Nest week, fiberglass versus steel repro parts. Stay tuned.

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Date: 2/11/2018 12:29 PM PST

This hobby of ours has a great way of generating friends for us. When people gather together with similar interests, they tend to form friendships. We all need friends, I mean where else will we find guys crazy enough to get up at ridiculous hours to go to a swap meet or to go chase down a lead on a new project. We need our car friends to help us not start to agree with our "other" friends that we are nuts!

I have just recently had contact, through an online forum, with a guy that we shared parts of a project that we did some 35 years ago. I haven't seen or talked to him since we finished that project and now; he has a new car that he has just finished that is a beautiful custom and I can't wait to see it in person. The interesting thing is that a customer of mine had sent me some updates of his progress over the last year or two, so I knew of the build. Now, this customer is becoming a friend too. This network of crazy hot rodders becomes a large "family" of friends. Now, when I travel around the country, I have friends to see all over it.

I have another friend that I have known for probably 50 years. We talk on the phone every couple of weeks, even though we live 500 miles apart now. I have built one of his cars three times, in different styles, another one just once and he has one of my old personal builds. He has a friend that I just met a couple of years ago, not through him, that now I call a friend. He is another guy with too many cars and projects, just like me, and most of my friends.

So, now take your hot rod or custom out with some old friends and make some new ones.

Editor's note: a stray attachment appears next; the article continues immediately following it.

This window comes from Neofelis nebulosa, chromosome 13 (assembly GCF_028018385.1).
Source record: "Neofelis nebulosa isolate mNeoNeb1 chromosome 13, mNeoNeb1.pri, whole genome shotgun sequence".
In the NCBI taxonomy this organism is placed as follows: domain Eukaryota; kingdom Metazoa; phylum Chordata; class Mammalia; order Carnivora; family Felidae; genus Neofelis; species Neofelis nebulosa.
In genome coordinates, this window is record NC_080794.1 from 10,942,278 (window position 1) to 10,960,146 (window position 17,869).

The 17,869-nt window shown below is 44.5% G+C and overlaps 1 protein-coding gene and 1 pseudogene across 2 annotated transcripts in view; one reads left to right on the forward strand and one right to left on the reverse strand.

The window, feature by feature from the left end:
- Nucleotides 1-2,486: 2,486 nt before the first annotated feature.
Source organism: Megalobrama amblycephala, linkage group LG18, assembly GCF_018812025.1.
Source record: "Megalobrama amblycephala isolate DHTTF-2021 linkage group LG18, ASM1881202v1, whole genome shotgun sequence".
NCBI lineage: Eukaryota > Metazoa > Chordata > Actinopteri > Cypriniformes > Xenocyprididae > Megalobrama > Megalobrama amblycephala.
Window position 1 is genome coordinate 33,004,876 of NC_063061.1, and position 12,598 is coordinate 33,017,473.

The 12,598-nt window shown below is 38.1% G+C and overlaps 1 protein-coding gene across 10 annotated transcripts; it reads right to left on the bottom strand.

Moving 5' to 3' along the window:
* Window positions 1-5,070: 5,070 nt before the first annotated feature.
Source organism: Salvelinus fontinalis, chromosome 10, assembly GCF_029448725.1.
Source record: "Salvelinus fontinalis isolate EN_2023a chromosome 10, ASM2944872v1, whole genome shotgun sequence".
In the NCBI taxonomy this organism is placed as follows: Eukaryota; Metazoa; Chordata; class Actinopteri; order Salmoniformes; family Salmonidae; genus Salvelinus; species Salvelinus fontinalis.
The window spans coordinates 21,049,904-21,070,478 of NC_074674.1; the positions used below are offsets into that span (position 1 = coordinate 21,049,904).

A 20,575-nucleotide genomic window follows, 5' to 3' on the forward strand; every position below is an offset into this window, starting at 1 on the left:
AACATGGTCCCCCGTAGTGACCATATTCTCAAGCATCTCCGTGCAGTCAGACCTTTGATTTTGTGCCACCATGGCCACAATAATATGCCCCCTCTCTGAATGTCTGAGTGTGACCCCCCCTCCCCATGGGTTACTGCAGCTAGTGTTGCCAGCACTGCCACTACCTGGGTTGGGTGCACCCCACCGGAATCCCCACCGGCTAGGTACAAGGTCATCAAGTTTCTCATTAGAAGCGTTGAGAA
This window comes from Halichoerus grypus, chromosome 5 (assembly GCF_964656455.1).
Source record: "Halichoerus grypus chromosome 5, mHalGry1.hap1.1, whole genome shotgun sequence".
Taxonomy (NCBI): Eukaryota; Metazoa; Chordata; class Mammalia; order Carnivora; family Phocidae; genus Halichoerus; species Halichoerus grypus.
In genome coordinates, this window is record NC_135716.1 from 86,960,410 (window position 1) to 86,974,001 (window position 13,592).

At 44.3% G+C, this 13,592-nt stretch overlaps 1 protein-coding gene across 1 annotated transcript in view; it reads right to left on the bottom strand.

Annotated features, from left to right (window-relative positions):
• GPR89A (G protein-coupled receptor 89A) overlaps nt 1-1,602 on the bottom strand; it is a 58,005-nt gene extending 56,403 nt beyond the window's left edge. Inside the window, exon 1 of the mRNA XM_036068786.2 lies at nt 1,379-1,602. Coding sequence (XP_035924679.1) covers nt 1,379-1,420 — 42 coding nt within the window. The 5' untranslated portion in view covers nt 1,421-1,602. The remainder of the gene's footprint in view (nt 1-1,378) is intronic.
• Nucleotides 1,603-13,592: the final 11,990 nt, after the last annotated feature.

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Date: 2/3/2018 9:11 PM PST

We just returned from the annual Winter Turlock Swap Meet put on by the Modesto Area A's. We had a great time but didn't buy much. I noticed that prices for raw materials, that is, the old cars and parts, has gotten to the point of crazy. I know some of you will say, "Its all original Henry steel". Two things here. One, the cost of building hot rods has gotten to the point that it is restricting the who can play. If we all want the younger people to get into this hobby, so it can continue on, we are going to have to help make it somewhat affordable for them. I realize that there are only so many 32 Ford sedans or 34 Ford coupes left but, unless these people that have these old hulks have figured out how to take them with them when they leave this earth, they might want to rethink their prices. Two, (remember I said there were two things here), it looks like a lot of these project cars the people don't really want to sell, they are just fishing or want others to know that they have them. I mean really, 11K for a beat up rusty 32 tudor body on a hacked up frame? I realize that ego has a lot to do with our hobby, and that isn't all bad but don't let your ego keep others out.
That's my rant for today. Please enjoy our hobby and encourage others to join, we're losing participants everyday.

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Date: 1/28/2018 9:43 AM PST

40 Fords
40 Fords have been one of our favorites for many years. We have helped build and modify several
in our shops and have sold lots of parts for others to build their 40's with. 
The 40 is one of the best looking early Fords Henry built. Whether built as a stocker, hot rod, street rod, racer or custom, the 40's body lines lend themselves quite nicely to each style. Stockers and most street rod styles get and need no body changes except maybe minor cleanup. Of coarse racers are going to be built with stance for their particular use. The custom crowd is going to be the ones that change the looks the most with chopped tops, shaved moldings, bumper changes etc. It doesn't really matter what you do to a 40, if tastefully done, they all look great.
The 40 Ford came in several body styles with the coupe and convertible being the most popular, follower by the two and for door sedans, sedan deliveries and the pickups and panel deliveries. Of course, the holy grail for 40 Ford owners (and 39's) would be the 39 convertible sedan, with a few that were made into 40's for the 1940 Worlds Fair. Enjoy the following examples.